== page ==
Lawrence Korb -- a former Defense Department official under President Ronald Reagan who now serves as a senior fellow at the Center for American Progress, a liberal group with close ties to the Obama Administration -- added that the time element is important too. A strict interpretation of the term "nation-building" would suggest that the U.S. would "literally stay until everything was secure and a functioning government was in place." But the administration is saying that the Afghans "have 18 months to shape up," Korb said. That 18 months would end in July 2011, according to current plans.
That said, both O'Hanlon and Korb agreed that there is significant substantive overlap between what goes on under the traditional definition of "nation-building" and what the U.S. is doing in Afghanistan. "There certainly are major elements of what one might call 'state-building' going on, starting with creation of a strong army and police," O'Hanlon said.
Indeed, key policy documents outline a variety of duties that would seem to fit well within our definition of nation-building.

The administration's National Security Strategy document released in May 2010 says that the U.S. "will continue to work with our partners, the United Nations, and the Afghan Government to improve accountable and effective governance. As we work to advance our strategic partnership with the Afghan Government, we are focusing assistance on supporting the president of Afghanistan and those ministries, governors, and local leaders who combat corruption and deliver for the people. Our efforts will be based upon performance, and we will measure progress. We will also target our assistance to areas that can make an immediate and enduring impact in the lives of the Afghan people, such as agriculture, while supporting the human rights of all of Afghanistan’s people--women and men. This will support our long-term commitment to a relationship between our two countries that supports a strong, stable, and prosperous Afghanistan."

If this sounds a lot like nation-building, so does a portion of the Army's Counterinsurgency Field Manual, which was authored by Gen. David Petraeus in 2006. While the document was written during the Bush Administration, it still holds significant sway, especially given that Petraeus is now the top commander in Afghanistan.

One portion of the manual says that "particularly after security has been achieved, dollars and ballots will have more important effects than bombs and bullets. This is a time when 'money is ammunition.' Depending on the state of the insurgency, therefore, Soldiers and Marines should prepare to execute many non-military missions to support (counterinsurgency) efforts." It even goes so far as to use the now-taboo words: "Everyone has a role in nation-building, not just Department of State and civil affairs personnel."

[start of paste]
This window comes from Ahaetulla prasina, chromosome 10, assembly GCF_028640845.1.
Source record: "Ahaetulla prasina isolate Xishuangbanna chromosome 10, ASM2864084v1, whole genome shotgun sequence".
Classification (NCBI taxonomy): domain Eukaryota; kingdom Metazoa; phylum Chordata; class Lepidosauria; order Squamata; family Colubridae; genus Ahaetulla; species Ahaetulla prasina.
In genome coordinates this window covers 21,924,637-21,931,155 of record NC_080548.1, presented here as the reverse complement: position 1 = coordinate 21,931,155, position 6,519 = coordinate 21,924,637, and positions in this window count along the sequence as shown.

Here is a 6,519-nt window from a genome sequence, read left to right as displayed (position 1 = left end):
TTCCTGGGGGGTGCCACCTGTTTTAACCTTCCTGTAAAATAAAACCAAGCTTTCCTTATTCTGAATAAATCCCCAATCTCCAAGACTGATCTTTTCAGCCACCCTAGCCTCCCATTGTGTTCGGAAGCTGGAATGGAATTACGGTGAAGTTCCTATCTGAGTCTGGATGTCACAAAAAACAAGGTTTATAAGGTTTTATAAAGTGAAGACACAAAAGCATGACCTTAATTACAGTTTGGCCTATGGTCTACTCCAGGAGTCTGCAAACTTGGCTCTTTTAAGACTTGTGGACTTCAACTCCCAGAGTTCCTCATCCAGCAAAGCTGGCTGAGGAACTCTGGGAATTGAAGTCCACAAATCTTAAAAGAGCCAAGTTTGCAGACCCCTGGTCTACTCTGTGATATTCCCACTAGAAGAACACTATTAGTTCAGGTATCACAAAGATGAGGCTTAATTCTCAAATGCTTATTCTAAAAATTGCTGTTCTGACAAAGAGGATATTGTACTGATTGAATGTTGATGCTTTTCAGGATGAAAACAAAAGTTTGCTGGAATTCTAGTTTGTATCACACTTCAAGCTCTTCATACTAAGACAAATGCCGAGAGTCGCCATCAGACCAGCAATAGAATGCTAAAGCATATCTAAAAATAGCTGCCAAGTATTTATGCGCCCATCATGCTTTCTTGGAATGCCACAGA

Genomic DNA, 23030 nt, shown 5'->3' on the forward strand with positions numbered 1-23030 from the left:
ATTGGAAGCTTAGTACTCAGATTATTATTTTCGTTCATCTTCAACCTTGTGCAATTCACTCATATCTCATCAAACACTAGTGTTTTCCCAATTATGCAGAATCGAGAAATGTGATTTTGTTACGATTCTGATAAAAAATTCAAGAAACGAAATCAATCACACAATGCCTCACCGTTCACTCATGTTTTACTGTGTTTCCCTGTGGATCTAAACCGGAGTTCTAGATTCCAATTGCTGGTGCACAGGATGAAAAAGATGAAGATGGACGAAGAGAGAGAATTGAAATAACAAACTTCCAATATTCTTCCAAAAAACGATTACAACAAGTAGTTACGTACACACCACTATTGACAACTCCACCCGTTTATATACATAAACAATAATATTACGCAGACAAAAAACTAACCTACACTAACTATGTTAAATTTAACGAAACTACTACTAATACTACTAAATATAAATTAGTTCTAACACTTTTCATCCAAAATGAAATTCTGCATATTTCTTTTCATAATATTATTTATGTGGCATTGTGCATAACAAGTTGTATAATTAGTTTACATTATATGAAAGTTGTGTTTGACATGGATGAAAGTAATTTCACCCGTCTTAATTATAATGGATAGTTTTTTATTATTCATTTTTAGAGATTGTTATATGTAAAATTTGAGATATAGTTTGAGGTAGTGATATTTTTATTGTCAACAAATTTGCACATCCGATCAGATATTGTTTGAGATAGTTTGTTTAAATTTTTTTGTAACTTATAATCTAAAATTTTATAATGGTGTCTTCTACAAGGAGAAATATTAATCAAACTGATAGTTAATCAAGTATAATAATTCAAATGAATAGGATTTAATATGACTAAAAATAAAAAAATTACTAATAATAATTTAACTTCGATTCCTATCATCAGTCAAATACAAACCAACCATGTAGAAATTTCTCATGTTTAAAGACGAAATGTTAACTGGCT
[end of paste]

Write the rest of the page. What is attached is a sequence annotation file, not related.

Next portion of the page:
Another portion of the manual says that "success in (counterinsurgency) operations requires small-unit leaders agile enough to transition among many types of missions and able to adapt to change. They must be able to shift through a number of activities from nation-building to combat and back again in days, or even hours."
Such overlap suggests that for the current administration, the difference between its policy in Afghanistan and nation-building is, to a certain extent, one of nomenclature.
Doug Bandow, a senior fellow with the libertarian Cato Institute, said, "Of course they are engaged in nation-building, and of course they are denying it."

Eland added, "They are simply doing it and using a different name."
So let's recap. When Biden says that "we're not engaged in nation-building" in Afghanistan, he's correct that the administration doesn't use that word, and that the U.S. commitment is narrower and more time-limited than a nation-building effort might be. However, many of the things the U.S. is seeking to do in Afghanistan would fall under a reasonable definition of what used to be known as nation-building. So while we acknowledge the limits of U.S. military intentions in Afghanistan, we don't think it's right to let the vice president simply deny the existence of the types of activities formerly identified with "nation building" by disavowing the phrase. So we rate his statement Half True.

Our Sources

Joe Biden, interview on ABC's This Week, July 18, 2010
White House, "National Security Strategy," May 2010
White House, remarks by the president on the way forward in Afghanistan and Pakistan (address at West Point), Dec. 1, 2009
Robert Gates, testimony before the Senate Armed Services Committee, Dec. 2, 2009
U.S. Army, Counterinsurgency Field Manual, Dec. 2006
U.S. Army, Stability Operations Field Manual, Oct. 2008
E-mail interview with Doug Bandow, senior fellow at the Cato Institute, July 19, 2010
Interview with Lawrence Korb, senior fellow with the Center for American Progress, July 19, 2010
E-mail interview with Michael O'Hanlon, senior fellow with the Brookings Institution, July 19, 2010
E-mail interview with Ivan Eland, senior fellow at the Independent Institute, July 19, 2010
E-mail interview with Marvin Weinbaum, scholar in residence at the Middle East Institute, July 20, 2010